• Type of health insurance. Thirty-six percent of nonelderly adults with disabilities are working for pay compared to 77 percent of those without disabilities. Among those who are working, 64 percent have access to employer-sponsored health insurance, compared to 68 percent of nondisabled workers. Thirty-one percent of nonelderly adults with disabilities have Medicaid, compared to 10 percent of those without disabilities. Only 41 percent have private insurance, compared to 74 percent of those without disabilities.
  • How do they qualify for Medicaid? KFF found that some nonelderly adults with disabilities are eligible for Medicaid through the ACA’s Medicaid expansion and some through a disability-related pathway based on both their low income and functional limitations.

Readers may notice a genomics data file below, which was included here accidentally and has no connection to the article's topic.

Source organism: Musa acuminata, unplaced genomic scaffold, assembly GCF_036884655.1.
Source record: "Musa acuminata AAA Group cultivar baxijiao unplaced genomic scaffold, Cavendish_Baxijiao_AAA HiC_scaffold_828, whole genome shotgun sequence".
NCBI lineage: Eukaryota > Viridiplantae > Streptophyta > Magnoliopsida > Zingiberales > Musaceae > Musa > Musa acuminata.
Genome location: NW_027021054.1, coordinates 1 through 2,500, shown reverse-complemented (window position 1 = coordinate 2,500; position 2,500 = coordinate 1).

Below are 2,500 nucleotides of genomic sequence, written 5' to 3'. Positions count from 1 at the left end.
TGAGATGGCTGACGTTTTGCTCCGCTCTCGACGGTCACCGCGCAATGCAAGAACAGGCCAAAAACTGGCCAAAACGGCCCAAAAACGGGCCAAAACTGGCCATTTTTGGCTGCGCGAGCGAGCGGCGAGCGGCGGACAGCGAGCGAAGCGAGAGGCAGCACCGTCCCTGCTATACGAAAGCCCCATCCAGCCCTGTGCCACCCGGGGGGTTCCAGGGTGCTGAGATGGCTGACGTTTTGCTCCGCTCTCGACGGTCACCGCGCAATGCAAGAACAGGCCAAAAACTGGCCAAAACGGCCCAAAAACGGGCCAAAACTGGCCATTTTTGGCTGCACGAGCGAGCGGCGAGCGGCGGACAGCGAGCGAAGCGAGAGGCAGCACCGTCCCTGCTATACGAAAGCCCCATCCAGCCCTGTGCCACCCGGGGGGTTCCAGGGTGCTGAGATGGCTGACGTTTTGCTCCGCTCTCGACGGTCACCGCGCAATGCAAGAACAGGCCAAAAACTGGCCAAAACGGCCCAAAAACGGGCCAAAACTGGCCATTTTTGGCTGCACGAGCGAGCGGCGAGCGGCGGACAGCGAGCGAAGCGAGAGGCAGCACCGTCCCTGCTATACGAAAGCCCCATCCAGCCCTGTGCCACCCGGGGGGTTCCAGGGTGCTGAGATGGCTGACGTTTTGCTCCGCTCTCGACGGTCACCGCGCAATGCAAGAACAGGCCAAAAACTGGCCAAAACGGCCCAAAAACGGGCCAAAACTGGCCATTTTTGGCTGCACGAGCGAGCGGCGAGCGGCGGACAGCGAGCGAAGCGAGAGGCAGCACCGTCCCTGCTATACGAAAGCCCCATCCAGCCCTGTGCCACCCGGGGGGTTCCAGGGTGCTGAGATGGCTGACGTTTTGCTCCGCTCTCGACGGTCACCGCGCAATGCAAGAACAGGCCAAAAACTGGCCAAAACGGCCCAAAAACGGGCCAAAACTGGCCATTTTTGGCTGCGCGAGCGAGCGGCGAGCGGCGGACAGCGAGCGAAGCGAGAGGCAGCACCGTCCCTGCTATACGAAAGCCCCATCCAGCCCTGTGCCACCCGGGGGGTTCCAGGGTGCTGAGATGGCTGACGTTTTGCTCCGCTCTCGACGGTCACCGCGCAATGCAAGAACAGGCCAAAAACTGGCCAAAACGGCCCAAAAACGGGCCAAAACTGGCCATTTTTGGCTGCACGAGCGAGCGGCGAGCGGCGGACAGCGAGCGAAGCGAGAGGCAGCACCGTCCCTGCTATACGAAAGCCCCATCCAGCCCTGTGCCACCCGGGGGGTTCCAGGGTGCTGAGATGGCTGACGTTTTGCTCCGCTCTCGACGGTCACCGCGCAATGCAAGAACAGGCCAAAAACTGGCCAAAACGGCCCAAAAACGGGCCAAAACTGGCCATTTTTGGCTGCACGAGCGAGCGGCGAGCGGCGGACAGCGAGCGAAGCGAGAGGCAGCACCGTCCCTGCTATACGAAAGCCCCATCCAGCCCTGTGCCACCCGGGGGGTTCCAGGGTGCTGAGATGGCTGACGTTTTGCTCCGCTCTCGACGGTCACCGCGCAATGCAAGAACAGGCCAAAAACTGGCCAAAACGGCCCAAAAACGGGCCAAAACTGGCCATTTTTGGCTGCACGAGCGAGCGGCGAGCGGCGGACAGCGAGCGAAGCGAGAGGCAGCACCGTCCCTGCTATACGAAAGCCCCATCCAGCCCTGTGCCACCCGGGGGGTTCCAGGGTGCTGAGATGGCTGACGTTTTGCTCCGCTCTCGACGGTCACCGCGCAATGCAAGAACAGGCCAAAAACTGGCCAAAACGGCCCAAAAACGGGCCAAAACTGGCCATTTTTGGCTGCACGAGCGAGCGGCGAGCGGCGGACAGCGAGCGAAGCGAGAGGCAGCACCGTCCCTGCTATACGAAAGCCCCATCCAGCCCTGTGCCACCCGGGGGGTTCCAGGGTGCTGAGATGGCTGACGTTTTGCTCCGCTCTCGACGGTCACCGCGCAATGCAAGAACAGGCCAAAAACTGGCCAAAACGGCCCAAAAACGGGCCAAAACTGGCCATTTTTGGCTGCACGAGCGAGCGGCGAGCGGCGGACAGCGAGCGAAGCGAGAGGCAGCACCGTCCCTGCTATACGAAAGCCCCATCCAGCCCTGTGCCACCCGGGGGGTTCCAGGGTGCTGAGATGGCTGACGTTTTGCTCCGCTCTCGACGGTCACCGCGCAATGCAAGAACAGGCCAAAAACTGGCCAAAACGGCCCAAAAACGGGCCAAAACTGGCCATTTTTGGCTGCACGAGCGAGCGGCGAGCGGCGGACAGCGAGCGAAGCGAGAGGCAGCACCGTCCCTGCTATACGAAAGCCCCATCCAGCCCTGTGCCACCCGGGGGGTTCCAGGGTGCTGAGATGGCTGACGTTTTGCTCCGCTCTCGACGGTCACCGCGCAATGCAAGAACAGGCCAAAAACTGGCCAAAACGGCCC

• Nearly 85 percent of nonelderly adults with disabilities have incomes below 200 percent of the federal poverty level (FPL) ($24,120 per year for an individual in 2017). Fifty-seven percent are white, 23 percent black, 16 percent Hispanic, and 3 percent Asian. About one-third of those enrolled in Medicaid have three or more functional limitations, which is more than two and one-half times the rate for those disabled who are privately insured and more than double the rate of those who are uninsured.
  • What services do they receive from Medicaid? Through Medicaid, nonelderly adults with disabilities have access to regular preventive care as well as medical care for illnesses and chronic conditions. States must provide certain minimum services for adults, such as inpatient and outpatient hospital, physician, lab and x-ray, and nursing home services. States also can choose to provide a broad range of optional services, including prescription drugs, physical therapy, private duty nursing, personal care, rehabilitative services, and case management. Most home and community-based services (HCBS) are also provided at the option of the state.